Surprisingly,  we are better prepared to hike the Canyon today than we were back then.  Busy with work, we had little time to hike on a regular basis. The only real planning we did for that trip was making reservations at the lodge.  Now that we are retired, we walk a two-mile route near our home almost every day. Once a week, we try to take a longer (4-7 mile hike). To get ready for this trek, we have been going on even  longer hikes up steeper elevations.

My biggest concern is carrying the gear, as we will be camping for two nights at Bright Angel Campground. Some thirty years ago, we went on backpacking trips with our son’s Boy Scout Troop. I recall being loaded down with heavy packs and hiking ten or twelve miles into the wilderness behind a gaggle of chattering scouts. Craig and I usually arrived first at the campsite. The boys took frequent breaks and I liked to keep going–not because I had more stamina, but because stopping meant taking off the pack and I wasn’t sure I would want to put it back on. It was better for me to just keep going.

Last summer Craig and I found a terrific deal on camping  backpacks at Costco. Apparently that was the impetus I needed to plan a hiking trip into the Canyon. The difficulty of getting a permit was an excuse I often used. Oddly enough, I was successful at getting  one on my first try.

One of the advantages of waiting so long to attempt this hike is that the equipment we need is better made, cheaper and more light-weight than it was thirty years ago. Back then, backpacks were huge monstrosities with frames for attaching sleeping bags and tents. Backpacking gear was horribly expensive.  We rented packs from the Hike Shack until we were able to purchase some used ones. Everything from tents to sleeping bags was heavy and bulky.  I suppose we have the space program to thank for the wonderful options we have today.

We were able to completely outfit our trip at Walmart.  There we   DSCN0142 (1)found sleeping bags that weigh less than two pounds and a two-person tent that weighs five. We bought everything we need for about $150. It all fit efficiently into our packs and we’ll be carrying less than thirty pounds on our backs.

With our packs loaded we went to a nearby trail and walked a four-mile circle. Everything went smoothly. Amazingly, I could hardly notice the weight. That’s because my pack is ergonomically designed to put the weight on my hips–not my back and shoulders.  I am feeling optimistic about the undertaking. I’ll let you know in a future post just how it went–complete with pictures, of course.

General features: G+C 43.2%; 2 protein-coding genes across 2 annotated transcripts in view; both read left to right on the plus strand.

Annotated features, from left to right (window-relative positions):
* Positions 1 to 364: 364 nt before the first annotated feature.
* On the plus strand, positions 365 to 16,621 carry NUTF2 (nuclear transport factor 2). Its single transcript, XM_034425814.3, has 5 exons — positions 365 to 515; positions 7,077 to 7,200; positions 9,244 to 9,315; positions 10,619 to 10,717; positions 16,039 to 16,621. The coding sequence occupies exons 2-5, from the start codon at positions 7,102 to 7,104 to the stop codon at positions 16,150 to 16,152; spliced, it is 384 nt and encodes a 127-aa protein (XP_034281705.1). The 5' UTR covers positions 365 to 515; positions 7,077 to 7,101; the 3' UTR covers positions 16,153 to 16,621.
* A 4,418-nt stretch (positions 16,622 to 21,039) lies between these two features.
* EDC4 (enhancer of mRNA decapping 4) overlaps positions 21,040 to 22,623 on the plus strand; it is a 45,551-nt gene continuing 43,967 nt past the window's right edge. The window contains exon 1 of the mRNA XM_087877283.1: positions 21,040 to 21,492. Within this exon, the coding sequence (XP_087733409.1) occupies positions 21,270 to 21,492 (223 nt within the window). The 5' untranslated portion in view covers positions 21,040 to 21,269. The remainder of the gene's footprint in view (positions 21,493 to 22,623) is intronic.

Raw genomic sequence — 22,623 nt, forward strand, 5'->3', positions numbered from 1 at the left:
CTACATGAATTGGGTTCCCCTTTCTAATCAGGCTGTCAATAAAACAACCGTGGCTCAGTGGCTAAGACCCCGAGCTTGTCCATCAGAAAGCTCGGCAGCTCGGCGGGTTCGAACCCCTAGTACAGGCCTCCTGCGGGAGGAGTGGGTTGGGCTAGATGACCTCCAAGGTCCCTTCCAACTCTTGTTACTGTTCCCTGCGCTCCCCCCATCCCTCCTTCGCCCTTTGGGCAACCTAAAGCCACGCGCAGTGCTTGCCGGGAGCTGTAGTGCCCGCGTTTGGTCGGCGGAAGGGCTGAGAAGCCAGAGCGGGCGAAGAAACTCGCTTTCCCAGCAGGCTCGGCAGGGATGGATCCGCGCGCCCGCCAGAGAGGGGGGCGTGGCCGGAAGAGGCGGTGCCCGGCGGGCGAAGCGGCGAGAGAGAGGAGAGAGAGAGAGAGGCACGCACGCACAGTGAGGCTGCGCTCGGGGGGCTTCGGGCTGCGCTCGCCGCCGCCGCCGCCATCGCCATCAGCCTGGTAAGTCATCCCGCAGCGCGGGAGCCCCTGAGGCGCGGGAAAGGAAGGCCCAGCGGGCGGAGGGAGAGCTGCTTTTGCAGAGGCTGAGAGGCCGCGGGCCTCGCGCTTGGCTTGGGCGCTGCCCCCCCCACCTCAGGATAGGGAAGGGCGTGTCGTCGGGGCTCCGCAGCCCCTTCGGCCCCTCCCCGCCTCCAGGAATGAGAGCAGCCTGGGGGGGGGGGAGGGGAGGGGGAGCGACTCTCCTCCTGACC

Winter Hiking in Prescott, AZ

IMG_0518Winter is a special time for hiking in Prescott. Cooler temperatures allow longer, less sheltered hikes. Sunny days with temperatures in the upper forties to upper fifties are best, but I’ve hiked when temps were in the thirties.  You soon warm up as you hike along.

Snow creates its own challenges. Recently we hiked the Centennial trail. It is named for the Arizona Centennial and was opened in 2012. We hiked it in September of that year. It was beautiful with flowers still in bloom. This time we hiked it after a snow. The beginning of the trail was muddy, but there were plenty of boulders on both sides of the trail. In most cases we were able to step on the boulders and avoid the mud. As we came around to the north side, the trail was still covered with snow. Making our way up the north face, we tramped through snow most of the way. The snow had melted in some places, leaving  very gooey mud.  In other places it had refrozen into slippery ice flows. At various spots along  the trail we had to cross small streams. Again, strategically-placed boulders provided a way across.IMG_0522

After our climb, we descended into a secluded valley–very mystical and delightful.  After climbing out of the valley–on snow-packed trails of course– we were treated to petroglyphs and magnificent homes in Enchanted Canyon. You can reach this trail off of Gail Gardner Way. Turn onto Westridge and go about a half mile. There is a small parking lot on the right. Then walk along Westridge for about 100 yards to the trailhead.

To avoid the snow and mud, we have elected to hike the trails along Pioneer Parkway and Williamson Valley Road. Many of the trails in that area are part of the Circle Trail that goes all the way around Prescott. You can begin the Legacy trail at Kuebler Field just off of Commerce Drive. Vegetation is sparse in places which makes it great for winter hiking. The trail goes under Pioneer Parkway three times by way of nicely lighted underpasses. There are great views of the Granite Dells, Granit Mountain and Glassford Hill. You can also begin this trail off of Williamson Valley Road. There is a small parking area on the east side of the road just after the intersection with Pioneer Parkway.

IMG_0521The trails around Watson and Willow Lakes are also good choices for winter hikes. Most of the time you will be walking on boulders, and snow melts away quickly there. We usually try to avoid the trails off Walker Road or Senator Highway after a snow, but otherwise they are also good for winter hiking on warmer days.

The important thing is to get out there and hike. Spring is just around the corner and you’ll be ready as the snows melt up north and the flowers begin to bloom.